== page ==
Good news for frogs and their admirers: the U.S. Fish and Wildlife Service has granted protection to three species of frogs in California -- or more precisely, two frogs and a toad -- under the U.S. Endangered Species Act.
On Friday, USFWS announced it had ruled it would list the Sierra Nevada yellow-legged frog, along with a population of the mountain yellow-legged frog, as endangered under ESA. USFWS will also be listing the Yosemite toad as Threatened.
All three species are found in high-elevation lakes and streams in the Sierra Nevada that historically had no fish populations, and all three have been seriously harmed by California's stocking of those lakes with trout for sportfishing.
The listings resolve the cases for three more species included in a 2011 agreement between USFWS and the Center for Biological Diversity that the agency would make listing decisions on a backlog of 757 species that had been languishing in "candidate" status.
The Sierra Nevada yellow-legged frog (Rana sierrae) and the mountain yellow-legged frog (Rana muscosa) are very similar in appearance, close enough so in fact that until 2008 they were considered to belong to the same species. They grow to just under four inches long at their maximum with appealingly mottled brown and light markings on their tops, and pale orange or yellow undersides that give them their common name.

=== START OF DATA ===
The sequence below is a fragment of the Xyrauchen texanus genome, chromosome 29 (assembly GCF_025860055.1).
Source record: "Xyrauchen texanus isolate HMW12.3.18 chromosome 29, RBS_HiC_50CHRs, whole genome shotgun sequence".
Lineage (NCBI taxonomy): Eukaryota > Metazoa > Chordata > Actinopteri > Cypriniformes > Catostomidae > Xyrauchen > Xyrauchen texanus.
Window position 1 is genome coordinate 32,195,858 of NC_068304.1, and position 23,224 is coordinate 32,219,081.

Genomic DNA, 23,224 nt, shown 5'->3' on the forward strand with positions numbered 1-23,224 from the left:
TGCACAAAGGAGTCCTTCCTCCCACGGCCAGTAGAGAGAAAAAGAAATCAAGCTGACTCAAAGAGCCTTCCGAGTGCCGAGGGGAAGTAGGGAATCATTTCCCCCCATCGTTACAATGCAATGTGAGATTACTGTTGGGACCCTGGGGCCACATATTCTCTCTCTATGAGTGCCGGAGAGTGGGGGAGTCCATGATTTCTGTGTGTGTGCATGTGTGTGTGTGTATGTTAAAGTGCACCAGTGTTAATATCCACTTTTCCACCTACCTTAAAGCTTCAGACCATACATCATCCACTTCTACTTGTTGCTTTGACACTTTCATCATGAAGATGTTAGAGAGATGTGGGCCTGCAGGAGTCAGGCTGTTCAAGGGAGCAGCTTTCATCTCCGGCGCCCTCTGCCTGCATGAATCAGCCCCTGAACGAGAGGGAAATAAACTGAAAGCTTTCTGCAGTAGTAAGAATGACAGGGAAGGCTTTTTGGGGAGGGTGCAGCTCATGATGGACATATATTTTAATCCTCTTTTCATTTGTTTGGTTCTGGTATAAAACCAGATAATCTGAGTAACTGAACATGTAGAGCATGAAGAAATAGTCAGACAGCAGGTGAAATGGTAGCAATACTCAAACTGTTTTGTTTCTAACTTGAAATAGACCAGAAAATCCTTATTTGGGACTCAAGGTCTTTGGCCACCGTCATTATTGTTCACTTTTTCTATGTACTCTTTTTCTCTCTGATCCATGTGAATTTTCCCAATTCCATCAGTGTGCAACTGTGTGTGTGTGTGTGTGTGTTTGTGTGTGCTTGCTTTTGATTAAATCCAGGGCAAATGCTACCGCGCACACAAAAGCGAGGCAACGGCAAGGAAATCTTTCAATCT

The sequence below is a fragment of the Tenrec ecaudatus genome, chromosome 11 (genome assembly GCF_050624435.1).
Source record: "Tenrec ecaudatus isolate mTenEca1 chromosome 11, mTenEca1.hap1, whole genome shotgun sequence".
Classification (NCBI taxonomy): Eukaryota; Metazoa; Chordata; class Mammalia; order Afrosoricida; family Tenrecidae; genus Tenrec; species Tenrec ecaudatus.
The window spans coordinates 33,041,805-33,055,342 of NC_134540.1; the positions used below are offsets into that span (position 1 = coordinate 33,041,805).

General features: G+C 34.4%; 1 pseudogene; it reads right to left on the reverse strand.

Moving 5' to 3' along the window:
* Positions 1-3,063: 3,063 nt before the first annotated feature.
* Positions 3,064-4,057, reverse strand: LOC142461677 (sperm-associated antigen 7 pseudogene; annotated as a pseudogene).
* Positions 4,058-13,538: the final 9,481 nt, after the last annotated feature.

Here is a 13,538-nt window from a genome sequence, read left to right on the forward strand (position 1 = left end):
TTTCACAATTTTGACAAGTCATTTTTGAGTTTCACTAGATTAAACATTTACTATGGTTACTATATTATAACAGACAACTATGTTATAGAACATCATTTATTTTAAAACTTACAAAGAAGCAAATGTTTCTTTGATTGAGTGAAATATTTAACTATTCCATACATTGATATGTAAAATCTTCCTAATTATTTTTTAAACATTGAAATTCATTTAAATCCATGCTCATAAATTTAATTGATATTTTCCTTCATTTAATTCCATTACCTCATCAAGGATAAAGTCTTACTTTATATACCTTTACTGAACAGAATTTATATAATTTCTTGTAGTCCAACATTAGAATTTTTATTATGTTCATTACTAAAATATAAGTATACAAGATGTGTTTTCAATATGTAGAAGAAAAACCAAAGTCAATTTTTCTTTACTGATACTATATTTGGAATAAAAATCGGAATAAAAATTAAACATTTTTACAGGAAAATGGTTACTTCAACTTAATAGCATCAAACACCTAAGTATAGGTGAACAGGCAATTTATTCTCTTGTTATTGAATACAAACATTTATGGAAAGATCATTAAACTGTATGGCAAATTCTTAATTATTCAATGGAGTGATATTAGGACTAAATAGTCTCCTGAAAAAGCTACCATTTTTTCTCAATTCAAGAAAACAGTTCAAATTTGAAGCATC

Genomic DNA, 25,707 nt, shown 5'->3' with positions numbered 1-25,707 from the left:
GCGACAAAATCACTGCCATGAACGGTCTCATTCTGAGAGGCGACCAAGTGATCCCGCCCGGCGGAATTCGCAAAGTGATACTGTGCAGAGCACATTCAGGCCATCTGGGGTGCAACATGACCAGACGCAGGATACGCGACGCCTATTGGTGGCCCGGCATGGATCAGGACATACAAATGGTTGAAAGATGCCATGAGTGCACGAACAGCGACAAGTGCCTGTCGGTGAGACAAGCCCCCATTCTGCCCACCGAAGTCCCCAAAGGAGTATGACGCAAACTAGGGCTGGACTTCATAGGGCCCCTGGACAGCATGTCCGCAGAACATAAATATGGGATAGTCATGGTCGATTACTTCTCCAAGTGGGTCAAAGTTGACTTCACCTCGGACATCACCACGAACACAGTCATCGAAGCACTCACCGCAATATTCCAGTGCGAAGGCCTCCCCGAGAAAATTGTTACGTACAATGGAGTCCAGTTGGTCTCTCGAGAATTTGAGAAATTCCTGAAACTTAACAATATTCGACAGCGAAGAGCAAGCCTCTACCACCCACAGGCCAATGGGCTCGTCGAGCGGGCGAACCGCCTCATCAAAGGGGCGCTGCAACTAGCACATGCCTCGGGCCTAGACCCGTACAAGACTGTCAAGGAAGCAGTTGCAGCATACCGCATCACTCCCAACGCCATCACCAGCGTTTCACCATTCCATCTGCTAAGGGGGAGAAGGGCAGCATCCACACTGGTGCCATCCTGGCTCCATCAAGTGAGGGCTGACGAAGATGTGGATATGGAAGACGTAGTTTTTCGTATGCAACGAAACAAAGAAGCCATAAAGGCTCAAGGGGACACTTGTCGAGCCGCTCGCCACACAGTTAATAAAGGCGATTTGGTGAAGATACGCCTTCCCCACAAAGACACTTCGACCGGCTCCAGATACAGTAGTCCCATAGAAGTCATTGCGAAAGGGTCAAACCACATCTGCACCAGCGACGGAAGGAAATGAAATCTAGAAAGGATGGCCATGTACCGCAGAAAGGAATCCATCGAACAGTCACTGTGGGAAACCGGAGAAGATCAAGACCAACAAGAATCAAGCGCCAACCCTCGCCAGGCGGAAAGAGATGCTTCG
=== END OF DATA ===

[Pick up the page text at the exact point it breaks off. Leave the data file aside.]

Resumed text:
Sierra Nevada yellow-legged frogs range through the mountains for which they're named from Lake Almanor in Plumas County south to Kings Canyon National Park. The northern population of the mountain yellow-legged, which was listed Friday as a Distinct Population Segment (DPS), legally equivalent to a species for ESA purposes, ranges from Kings Canyon south to the southern end of the Sierra.
The Southern DPS of the mountain yellow-legged frog, whose range is in the San Gabriel, San Bernardino, and San Jacinto mountains, has been listed as Endangered since 2002. Fewer than 100 adults are thought to remain in the wild, despite the fact that the mountain yellow-legged frog was once the most common amphibian on those mountain ranges.
As for the Yosemite toad, Anaxyrus canorus, the new addition to the Threatened species list is an unprepossessing little toad that lives in Sierra forests from Ebbetts Pass to Kings Canyon. A true toad, it lives its adult life out of the water but returns to creeks and ponds, and snowmelt-flooded meadows to breed, making its eggs and tadpoles vulnerable to those planted trout. Maxing out at just under three inches long, male Yosemite toads are pale yellow-green to olive above with lighter countershading below, while the females have striking and distinctive dark mottling above.
In addition to predation by introduced fish, Yosemite toads are thought to suffer from increased raven populations, grazing in the mountains, pesticide drift from Central Valley farms, and drought. It's thought that the species has lost 50 percent of its range over the 20th Century.
Though USFWS has proposed 1,831,820 total acres of critical habitat for the three frogs, that designation has already generated controversy among Sierra Nevada business interests. A final ruling isn't expected until next year.
Still, good news on a Friday for some of California's most threatened amphibians.